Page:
Newgarden surges late to take Texas victory

5 Mins read
Credit: Chris Jones / Courtesy of IndyCar

Team Penske‘s Josef Newgarden has taken victory in the 2019 NTT IndyCar Series DXC Technology 600 at Texas Motor Speedway after a thrilling race. Newgarden spent much of the race running in the lower regions of the top ten, but a fantastic strategy call saw him take the lead after the final pit-stops of the 248-lap race, with Josef going on to fend off his challengers from behind to take his third win of the season.

Last night’s race in Texas saw three main race-leaders over the course of the event. Pole-sitter Takuma Sato dominated the race early on, leading the first sixty laps by as much as four seconds at points before struggling to pass lapped drivers. However, Sato’s race would be irreparably ruined at the first pit-stops when he came into his pit-box too quickly, hit one of his crew-members and then stopped the car too far away from his box and right up against the pit-wall.

Thankfully, Sato’s mechanic was uninjured in the melee, but Sato would find himself four laps down as a result of the lengthy pit-stop and the subsequent stop and go penalty that he would receive for hitting his crewmember.

Whilst Sato struggled in the pits, Andretti Autosport‘s Ryan Hunter-Reay was taking the lead. The Andretti driver swept around the previous second-place runner, Scott Dixon, after the pair’s first pit-stops, thus meaning that Hunter-Reay was the new race-leader due to Sato’s mishaps.

Hunter-Reay would go on to lead the race for much of the middle stages of the race. However, his race was set to end badly after he was forced onto a four-stop pit-strategy instead of the preferred three-stop that his rivals were running on. This saw him fall back further into the top ten in the final fifty-laps of the race, but he was thankfully able to gain ground after a series of late caution periods.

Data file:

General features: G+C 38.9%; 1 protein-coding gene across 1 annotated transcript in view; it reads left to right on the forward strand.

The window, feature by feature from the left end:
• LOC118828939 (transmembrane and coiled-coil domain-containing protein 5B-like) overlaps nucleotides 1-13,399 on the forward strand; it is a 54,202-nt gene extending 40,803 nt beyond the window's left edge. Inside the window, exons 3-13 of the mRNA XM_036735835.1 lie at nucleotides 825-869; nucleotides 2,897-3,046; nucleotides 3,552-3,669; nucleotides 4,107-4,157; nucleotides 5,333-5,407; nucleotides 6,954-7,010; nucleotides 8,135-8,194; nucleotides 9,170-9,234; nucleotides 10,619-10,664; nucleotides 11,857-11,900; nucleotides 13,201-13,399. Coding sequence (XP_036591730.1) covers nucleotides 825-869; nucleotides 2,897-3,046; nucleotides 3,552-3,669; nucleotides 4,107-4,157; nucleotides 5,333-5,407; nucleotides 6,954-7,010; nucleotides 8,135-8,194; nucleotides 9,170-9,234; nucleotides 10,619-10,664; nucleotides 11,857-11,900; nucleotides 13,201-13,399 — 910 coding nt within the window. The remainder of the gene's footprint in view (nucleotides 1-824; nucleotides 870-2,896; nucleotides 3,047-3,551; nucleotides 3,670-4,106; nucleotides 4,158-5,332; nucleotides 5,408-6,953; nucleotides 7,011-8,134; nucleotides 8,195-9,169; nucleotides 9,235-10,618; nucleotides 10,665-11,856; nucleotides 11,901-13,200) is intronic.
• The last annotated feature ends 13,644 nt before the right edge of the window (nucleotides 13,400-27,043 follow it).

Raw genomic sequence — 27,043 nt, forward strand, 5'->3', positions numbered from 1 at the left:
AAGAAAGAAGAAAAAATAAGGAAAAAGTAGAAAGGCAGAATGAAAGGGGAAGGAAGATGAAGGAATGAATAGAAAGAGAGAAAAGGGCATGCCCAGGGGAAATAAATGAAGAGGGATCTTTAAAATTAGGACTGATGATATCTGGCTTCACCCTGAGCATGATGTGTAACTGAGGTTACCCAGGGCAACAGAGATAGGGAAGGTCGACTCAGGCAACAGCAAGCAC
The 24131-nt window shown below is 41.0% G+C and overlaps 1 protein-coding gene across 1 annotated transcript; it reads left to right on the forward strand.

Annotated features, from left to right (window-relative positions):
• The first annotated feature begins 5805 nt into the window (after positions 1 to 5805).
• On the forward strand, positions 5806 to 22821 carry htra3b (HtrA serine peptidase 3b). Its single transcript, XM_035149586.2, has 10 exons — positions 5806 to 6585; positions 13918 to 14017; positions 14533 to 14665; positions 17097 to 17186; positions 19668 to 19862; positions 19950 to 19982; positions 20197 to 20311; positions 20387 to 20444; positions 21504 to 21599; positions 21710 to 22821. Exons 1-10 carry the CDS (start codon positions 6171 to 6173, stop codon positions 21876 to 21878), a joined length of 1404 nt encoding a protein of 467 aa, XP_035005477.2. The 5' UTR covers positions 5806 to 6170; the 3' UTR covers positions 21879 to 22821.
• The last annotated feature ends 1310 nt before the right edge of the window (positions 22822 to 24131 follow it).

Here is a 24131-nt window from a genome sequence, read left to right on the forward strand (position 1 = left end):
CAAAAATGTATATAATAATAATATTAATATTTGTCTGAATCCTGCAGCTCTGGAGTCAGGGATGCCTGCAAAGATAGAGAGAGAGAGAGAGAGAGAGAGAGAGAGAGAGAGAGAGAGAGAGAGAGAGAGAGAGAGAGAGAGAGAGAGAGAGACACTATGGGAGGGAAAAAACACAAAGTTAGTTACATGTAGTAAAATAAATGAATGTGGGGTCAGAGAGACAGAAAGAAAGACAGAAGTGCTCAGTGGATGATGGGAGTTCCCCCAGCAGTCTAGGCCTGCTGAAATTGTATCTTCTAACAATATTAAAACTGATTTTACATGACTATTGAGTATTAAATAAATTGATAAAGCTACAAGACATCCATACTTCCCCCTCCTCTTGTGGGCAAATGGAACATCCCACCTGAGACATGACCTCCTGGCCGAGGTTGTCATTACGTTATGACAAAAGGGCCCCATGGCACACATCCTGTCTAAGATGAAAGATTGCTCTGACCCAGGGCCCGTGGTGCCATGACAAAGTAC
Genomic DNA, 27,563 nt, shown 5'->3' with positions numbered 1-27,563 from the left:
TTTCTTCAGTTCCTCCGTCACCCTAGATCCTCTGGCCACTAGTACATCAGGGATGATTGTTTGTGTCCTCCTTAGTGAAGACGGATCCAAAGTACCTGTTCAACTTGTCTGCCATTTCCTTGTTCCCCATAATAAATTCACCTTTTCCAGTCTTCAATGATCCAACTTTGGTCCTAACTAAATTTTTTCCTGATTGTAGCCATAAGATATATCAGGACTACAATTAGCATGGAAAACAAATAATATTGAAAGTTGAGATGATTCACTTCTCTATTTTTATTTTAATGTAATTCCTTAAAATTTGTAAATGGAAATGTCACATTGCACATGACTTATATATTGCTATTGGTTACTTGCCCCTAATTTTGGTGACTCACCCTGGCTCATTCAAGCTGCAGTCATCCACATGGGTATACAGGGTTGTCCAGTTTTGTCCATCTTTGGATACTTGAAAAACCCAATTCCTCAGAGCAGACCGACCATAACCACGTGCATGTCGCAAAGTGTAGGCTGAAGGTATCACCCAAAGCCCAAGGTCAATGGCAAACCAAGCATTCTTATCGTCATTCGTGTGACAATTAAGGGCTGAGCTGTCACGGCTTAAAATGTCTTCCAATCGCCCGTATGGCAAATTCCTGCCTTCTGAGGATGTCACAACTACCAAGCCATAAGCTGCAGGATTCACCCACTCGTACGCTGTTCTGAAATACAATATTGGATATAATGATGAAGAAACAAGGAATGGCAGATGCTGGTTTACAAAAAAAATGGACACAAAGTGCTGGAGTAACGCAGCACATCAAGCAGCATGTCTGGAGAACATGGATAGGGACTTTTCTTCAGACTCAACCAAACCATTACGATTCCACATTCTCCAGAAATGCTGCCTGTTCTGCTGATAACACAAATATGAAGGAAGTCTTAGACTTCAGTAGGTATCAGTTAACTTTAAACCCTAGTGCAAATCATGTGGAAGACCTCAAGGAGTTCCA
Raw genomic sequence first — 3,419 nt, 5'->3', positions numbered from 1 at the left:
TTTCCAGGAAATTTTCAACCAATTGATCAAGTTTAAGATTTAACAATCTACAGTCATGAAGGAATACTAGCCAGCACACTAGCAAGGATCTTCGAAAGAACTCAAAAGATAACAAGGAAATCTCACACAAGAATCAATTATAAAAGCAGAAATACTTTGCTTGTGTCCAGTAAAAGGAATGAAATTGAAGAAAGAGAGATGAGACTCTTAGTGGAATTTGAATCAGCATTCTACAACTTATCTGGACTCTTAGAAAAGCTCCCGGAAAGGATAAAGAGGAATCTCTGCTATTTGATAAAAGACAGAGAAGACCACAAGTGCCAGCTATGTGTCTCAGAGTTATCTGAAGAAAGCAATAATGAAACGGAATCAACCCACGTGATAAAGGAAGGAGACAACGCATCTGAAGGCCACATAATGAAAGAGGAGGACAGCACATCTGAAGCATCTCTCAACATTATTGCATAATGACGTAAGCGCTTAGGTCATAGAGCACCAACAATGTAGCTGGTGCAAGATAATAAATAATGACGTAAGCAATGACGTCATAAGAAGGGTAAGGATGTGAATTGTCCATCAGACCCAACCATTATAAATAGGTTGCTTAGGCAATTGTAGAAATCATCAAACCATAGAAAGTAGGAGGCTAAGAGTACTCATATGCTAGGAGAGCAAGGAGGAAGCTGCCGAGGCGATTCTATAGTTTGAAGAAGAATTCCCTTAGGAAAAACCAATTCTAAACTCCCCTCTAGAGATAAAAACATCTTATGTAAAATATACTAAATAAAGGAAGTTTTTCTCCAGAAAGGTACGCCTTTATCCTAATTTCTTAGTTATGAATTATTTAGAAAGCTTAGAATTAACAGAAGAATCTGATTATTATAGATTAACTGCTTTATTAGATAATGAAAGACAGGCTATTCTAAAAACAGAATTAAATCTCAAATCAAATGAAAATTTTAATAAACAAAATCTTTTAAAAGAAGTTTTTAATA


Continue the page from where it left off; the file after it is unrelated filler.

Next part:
As the end of the race drew near, the heir to the race-lead emerged. After a fantastic strategy call, once again, from Team Penske, Josef Newgarden would pit during a late yellow flag and would go on to use his fresh-tyres to ultimately cycle into the lead of the race after the final stops. Newgarden had not seemed to have the outright pace to take the fight to the previous leaders, however, he now had track position and had a shot at the win if he could hold off those challenging behind him.

Credit: Chris Owens / Courtesy of IndyCar

Ultimately, with previous contenders such as Scott Dixon, Colton Herta and James Hinchcliffe coming to grief in the closing laps, Newgarden would be faced with a near ten-lap shoot-out for the win against Alexander Rossi. It would be close, but it would be Newgarden who would take the chequered flag on lap-248 to secure his first win on the high banks of Texas Motor Speedway and his third race win of the 2019 season.

Post-race, Newgarden would thank his team for the amazing strategy call that put him in a position to win the race in the closing stages. Despite having not looked fast enough for much of the event, Newgarden retains his championship lead once again, extending the gap between himself and Alexander Rossi in the standings.

For Rossi, it was yet another runner-up finish. He would take his third second-place finish in the last four races, ultimately trailing race-winner Newgarden by less than a second at the end of the race. As a result, he now sits twenty-five points off of Newgarden in the standings with eight races remaining in the championship.

Rahal Letterman Lanigan Racing‘s Graham Rahal would avoid all the carnage in the closing stages of the race to pick up a podium finish; his first of 2019. Likewise, rookie Santino Ferrucci put in a solid drive to stay out of trouble and take his best NTT IndyCar Series finish to date, bringing his #19 Dale Coyne Racing Honda to fourth-place despite having been well outside of the top ten for a vast majority of the race.